Hanson repair plans reviewed as Selectmen consider amending the regional agreement for the W-H regional school district
HANSON — Selectmen say it may be time to amend the regional agreement for the W-H regional school district in an effort to codify the board’s authority to approve emergency school building repairs costing more than $5,000.
Selectmen Chairman Bruce Young also suggested that it might be time to adjust that figure for inflation over the 18 years since the over $5,000 repairs clause was added to the regional agreement in 1997.
Facilities Director Ernest Sandland said replacement could cost as much as $16,000, according to Selectman James McGahan.
Young expressed concern that selectmen are asked to authorize emergency repairs, such as the heating coil, in the hope that Town Meeting will vote to reimburse the school district, with no guarantee that will happen even for needed repairs.
“The regional school agreement really has to be amended,” he said. “There’s no place in the regional agreement that provides for selectmen to give the go-ahead. … But we’ve been doing that for years.”
He also said he favored a change to the $5,000 in repairs clause to make towns responsible only for the costs over the $5,000 mark — in the case of the heating coil, $276.
“If this was $4,900, the school committee would be bearing the entire amount of money,” Young said. “But because this is $5,276, it’s over $5,000 [and] we’ve got to pay for the whole thing, which to me doesn’t make a heck of a lot of sense.”
He said an adjustment for inflation is also needed and suggested the school district should be conducting continual reviews of the regional agreement.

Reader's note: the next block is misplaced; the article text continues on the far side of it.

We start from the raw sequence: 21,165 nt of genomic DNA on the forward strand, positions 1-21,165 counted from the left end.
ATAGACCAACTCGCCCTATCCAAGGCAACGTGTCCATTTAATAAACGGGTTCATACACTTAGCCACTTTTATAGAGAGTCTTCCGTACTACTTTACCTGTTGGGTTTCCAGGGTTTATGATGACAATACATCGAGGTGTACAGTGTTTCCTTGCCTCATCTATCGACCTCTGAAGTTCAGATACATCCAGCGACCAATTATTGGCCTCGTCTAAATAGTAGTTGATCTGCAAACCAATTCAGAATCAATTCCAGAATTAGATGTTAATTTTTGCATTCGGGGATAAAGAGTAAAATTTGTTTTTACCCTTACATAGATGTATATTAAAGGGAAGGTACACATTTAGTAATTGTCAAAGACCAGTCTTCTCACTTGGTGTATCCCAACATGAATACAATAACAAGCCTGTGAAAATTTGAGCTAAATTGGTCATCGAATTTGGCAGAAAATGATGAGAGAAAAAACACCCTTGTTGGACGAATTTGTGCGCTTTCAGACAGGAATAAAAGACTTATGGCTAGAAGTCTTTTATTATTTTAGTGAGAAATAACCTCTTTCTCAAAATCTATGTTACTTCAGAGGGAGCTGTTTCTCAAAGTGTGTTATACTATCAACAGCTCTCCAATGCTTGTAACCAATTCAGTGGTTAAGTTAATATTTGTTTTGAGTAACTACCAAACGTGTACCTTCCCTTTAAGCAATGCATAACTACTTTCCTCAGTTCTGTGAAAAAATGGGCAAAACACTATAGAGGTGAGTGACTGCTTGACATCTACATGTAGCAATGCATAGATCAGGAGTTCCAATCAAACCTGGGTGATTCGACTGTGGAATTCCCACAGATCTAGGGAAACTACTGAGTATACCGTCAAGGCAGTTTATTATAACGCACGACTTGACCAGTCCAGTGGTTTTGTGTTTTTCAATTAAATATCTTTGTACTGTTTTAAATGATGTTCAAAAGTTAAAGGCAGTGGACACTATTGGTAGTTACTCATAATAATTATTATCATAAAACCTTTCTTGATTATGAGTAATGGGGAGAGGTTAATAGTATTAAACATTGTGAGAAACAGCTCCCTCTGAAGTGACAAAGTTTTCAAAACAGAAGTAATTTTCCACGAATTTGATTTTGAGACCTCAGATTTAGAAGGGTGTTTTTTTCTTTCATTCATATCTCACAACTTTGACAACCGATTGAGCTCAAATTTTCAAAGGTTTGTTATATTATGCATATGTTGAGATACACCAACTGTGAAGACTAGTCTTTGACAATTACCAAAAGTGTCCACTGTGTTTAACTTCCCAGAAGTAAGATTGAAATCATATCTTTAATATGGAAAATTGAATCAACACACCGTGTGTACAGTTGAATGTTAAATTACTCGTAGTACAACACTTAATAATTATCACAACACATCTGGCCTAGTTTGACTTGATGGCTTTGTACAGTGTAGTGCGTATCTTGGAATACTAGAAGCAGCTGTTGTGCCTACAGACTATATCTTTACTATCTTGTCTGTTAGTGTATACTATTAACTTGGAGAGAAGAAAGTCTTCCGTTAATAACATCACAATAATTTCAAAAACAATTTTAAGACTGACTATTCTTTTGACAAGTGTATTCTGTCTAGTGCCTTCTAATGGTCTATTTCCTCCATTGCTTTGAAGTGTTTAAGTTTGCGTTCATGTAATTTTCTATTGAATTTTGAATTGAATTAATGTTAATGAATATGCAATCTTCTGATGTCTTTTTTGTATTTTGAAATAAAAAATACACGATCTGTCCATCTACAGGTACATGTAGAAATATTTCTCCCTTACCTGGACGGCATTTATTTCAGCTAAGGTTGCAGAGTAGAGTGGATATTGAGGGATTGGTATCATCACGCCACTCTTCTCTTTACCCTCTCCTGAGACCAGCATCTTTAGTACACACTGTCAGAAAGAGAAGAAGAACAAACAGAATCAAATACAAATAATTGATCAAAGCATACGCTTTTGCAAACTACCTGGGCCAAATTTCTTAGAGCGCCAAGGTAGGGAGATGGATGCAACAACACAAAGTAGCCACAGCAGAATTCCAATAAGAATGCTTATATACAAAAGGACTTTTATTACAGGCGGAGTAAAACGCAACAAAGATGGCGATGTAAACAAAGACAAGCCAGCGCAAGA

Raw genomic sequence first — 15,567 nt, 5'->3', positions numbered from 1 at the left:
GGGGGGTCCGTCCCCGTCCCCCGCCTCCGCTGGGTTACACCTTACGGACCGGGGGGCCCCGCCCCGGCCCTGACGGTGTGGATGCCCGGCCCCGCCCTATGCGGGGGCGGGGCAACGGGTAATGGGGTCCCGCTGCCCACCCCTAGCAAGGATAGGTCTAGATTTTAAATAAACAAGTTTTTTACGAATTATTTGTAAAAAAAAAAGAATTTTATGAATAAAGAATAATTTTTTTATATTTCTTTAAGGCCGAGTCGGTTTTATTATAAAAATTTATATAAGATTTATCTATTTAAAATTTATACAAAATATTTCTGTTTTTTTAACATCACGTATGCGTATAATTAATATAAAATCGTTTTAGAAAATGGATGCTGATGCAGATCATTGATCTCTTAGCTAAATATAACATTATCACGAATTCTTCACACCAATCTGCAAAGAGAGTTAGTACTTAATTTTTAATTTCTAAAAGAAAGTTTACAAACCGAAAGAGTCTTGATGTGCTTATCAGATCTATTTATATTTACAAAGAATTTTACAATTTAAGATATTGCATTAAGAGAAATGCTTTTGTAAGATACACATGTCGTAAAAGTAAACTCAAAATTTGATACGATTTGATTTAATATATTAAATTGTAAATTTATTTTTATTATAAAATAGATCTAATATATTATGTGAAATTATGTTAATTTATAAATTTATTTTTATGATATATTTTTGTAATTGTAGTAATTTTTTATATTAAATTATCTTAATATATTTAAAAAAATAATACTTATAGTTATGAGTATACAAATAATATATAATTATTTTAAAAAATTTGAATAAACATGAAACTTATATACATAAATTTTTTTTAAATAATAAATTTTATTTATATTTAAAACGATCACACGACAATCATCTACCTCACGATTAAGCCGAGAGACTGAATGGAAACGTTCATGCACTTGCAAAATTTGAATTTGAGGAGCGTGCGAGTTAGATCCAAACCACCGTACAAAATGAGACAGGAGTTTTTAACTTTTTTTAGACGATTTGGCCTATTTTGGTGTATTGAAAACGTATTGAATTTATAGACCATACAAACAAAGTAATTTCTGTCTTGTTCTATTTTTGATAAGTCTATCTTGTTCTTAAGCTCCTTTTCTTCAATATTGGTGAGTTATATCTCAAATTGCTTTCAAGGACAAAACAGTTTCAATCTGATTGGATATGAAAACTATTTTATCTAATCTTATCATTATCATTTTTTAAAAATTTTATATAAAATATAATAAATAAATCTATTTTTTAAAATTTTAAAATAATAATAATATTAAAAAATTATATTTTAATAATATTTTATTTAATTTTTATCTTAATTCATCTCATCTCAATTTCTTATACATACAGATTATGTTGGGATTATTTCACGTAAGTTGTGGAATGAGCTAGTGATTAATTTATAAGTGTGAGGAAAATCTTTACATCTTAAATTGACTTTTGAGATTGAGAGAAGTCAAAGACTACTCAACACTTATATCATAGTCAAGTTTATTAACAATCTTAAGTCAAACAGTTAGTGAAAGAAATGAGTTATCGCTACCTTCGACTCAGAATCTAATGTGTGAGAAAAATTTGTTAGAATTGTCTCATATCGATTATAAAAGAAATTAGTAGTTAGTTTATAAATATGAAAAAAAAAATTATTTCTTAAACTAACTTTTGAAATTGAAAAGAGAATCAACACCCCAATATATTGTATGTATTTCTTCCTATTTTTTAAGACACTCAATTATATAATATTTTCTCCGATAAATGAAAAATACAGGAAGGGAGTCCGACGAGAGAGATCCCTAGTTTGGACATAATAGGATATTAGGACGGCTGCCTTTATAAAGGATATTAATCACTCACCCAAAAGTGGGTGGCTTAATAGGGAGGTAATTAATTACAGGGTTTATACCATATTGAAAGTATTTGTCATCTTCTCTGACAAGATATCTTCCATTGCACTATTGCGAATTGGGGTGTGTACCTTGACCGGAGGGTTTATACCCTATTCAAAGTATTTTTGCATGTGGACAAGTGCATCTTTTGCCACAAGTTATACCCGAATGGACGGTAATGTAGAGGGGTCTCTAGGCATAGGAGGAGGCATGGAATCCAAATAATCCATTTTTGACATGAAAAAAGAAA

“Either bring the [threshold] up to $10,000, or even more, or we pay for anything over $5,000 and they pay for up to $5,000,” he said.
Selectman Bill Scott agreed that the towns should only be responsible for repairs over $5,000.
The discussion followed a budget process update by interim Town Administrator Richard LaCamera Tuesday, Nov. 17 on the fiscal 2016 municipal budget and concerns about projects included in the school department’s capital improvement matrix.
“One of the things that we need to look at is what does that all mean and do we need all that,” LaCamera said of the school departments’ capital plan. “The second or third issue has to do with the capital plan the Board of Selectmen is working on.”
The highway barn and Plymouth County Hospital site projects are among those selectmen want to see go forward, he noted.
“Those items should be included in the plan whether we do anything or not,” he said.
McGahan noted the town’s capital improvement matrix does not always reconcile with the school committee’s list.
“We have to somehow get them in sync,” LaCamera said. “We can’t have two lists out there at the same time with multiple projects.”
LaCamera said he is starting the budget process based on level-service spending plan, noting that union contracts are now up for negotiation so no cost-of-living increases are included until negotiations are completed.
Tax rate set
Selectmen also voted unanimously to set a uniform tax rate of $16.55 for fiscal year 2016. Residential and small commercial exemptions were not recommended, both in keeping with past actions as not applicable to town properties.
Assessor Lee Gamache presented the Board of Assessors’ recommendations during a public hearing at the selectmen’s meeting.
“That’s not a certified rate yet, but that’s the calculations,” Gamache said of the figures presented to selectmen illustrating the impact of a uniform rate as well as shifts of 1, 5, 10 and 25 percent should split rates be chosen. “Historically, Hanson has not ever adopted the split tax rate.”
The Board of Assessors did not recommend a split rate, arguing it could end up discouraging business development in town.
The average single-family home assessment is now at $292,100 with a tax of $4,834.21 and the average commercial assessment is $481,800 with an annual tax of $7,973.79 under a uniform rate.
The assessors also reported that the fiscal 2016 estimated tax levy is $18,880,954 with an excess capacity of $37,472.
“You folks are there as the unsung heroes of how the town actually works,” said Scott. “I personally believe that our people that work for us are our most important resource.”